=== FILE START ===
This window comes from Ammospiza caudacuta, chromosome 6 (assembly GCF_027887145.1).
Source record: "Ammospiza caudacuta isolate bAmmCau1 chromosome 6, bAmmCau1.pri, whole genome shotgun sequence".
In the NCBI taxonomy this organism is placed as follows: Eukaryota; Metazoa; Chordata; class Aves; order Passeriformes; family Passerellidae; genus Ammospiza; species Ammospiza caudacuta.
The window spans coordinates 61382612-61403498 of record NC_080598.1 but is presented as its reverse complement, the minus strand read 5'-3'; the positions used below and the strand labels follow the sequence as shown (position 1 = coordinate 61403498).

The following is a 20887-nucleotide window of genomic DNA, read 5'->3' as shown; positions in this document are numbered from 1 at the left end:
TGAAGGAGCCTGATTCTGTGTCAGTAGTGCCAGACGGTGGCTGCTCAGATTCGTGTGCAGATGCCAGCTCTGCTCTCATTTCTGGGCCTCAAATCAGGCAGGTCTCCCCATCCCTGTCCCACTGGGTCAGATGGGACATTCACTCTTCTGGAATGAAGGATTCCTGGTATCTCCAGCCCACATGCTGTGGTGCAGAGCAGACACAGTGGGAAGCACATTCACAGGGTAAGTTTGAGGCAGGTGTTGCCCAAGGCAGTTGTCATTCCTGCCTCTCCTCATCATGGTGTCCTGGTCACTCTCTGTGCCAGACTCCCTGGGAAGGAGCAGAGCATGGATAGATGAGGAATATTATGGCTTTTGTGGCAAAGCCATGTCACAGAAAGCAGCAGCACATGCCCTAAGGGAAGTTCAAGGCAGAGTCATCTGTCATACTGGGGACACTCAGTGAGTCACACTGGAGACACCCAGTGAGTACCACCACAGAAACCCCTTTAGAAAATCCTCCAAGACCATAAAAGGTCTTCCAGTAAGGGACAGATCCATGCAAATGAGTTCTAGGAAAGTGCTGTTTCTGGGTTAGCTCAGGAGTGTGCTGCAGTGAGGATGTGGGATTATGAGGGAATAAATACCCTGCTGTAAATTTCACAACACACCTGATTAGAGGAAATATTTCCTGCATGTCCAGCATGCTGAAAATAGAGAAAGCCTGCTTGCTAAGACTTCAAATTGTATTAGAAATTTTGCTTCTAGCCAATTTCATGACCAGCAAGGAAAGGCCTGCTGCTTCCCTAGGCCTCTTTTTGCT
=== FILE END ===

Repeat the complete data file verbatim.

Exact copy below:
This window comes from Ammospiza caudacuta, chromosome 6 (assembly GCF_027887145.1).
Source record: "Ammospiza caudacuta isolate bAmmCau1 chromosome 6, bAmmCau1.pri, whole genome shotgun sequence".
In the NCBI taxonomy this organism is placed as follows: Eukaryota; Metazoa; Chordata; class Aves; order Passeriformes; family Passerellidae; genus Ammospiza; species Ammospiza caudacuta.
The window spans coordinates 61382612-61403498 of record NC_080598.1 but is presented as its reverse complement, the minus strand read 5'-3'; the positions used below and the strand labels follow the sequence as shown (position 1 = coordinate 61403498).

The following is a 20887-nucleotide window of genomic DNA, read 5'->3' as shown; positions in this document are numbered from 1 at the left end:
TGAAGGAGCCTGATTCTGTGTCAGTAGTGCCAGACGGTGGCTGCTCAGATTCGTGTGCAGATGCCAGCTCTGCTCTCATTTCTGGGCCTCAAATCAGGCAGGTCTCCCCATCCCTGTCCCACTGGGTCAGATGGGACATTCACTCTTCTGGAATGAAGGATTCCTGGTATCTCCAGCCCACATGCTGTGGTGCAGAGCAGACACAGTGGGAAGCACATTCACAGGGTAAGTTTGAGGCAGGTGTTGCCCAAGGCAGTTGTCATTCCTGCCTCTCCTCATCATGGTGTCCTGGTCACTCTCTGTGCCAGACTCCCTGGGAAGGAGCAGAGCATGGATAGATGAGGAATATTATGGCTTTTGTGGCAAAGCCATGTCACAGAAAGCAGCAGCACATGCCCTAAGGGAAGTTCAAGGCAGAGTCATCTGTCATACTGGGGACACTCAGTGAGTCACACTGGAGACACCCAGTGAGTACCACCACAGAAACCCCTTTAGAAAATCCTCCAAGACCATAAAAGGTCTTCCAGTAAGGGACAGATCCATGCAAATGAGTTCTAGGAAAGTGCTGTTTCTGGGTTAGCTCAGGAGTGTGCTGCAGTGAGGATGTGGGATTATGAGGGAATAAATACCCTGCTGTAAATTTCACAACACACCTGATTAGAGGAAATATTTCCTGCATGTCCAGCATGCTGAAAATAGAGAAAGCCTGCTTGCTAAGACTTCAAATTGTATTAGAAATTTTGCTTCTAGCCAATTTCATGACCAGCAAGGAAAGGCCTGCTGCTTCCCTAGGCCTCTTTTTGCT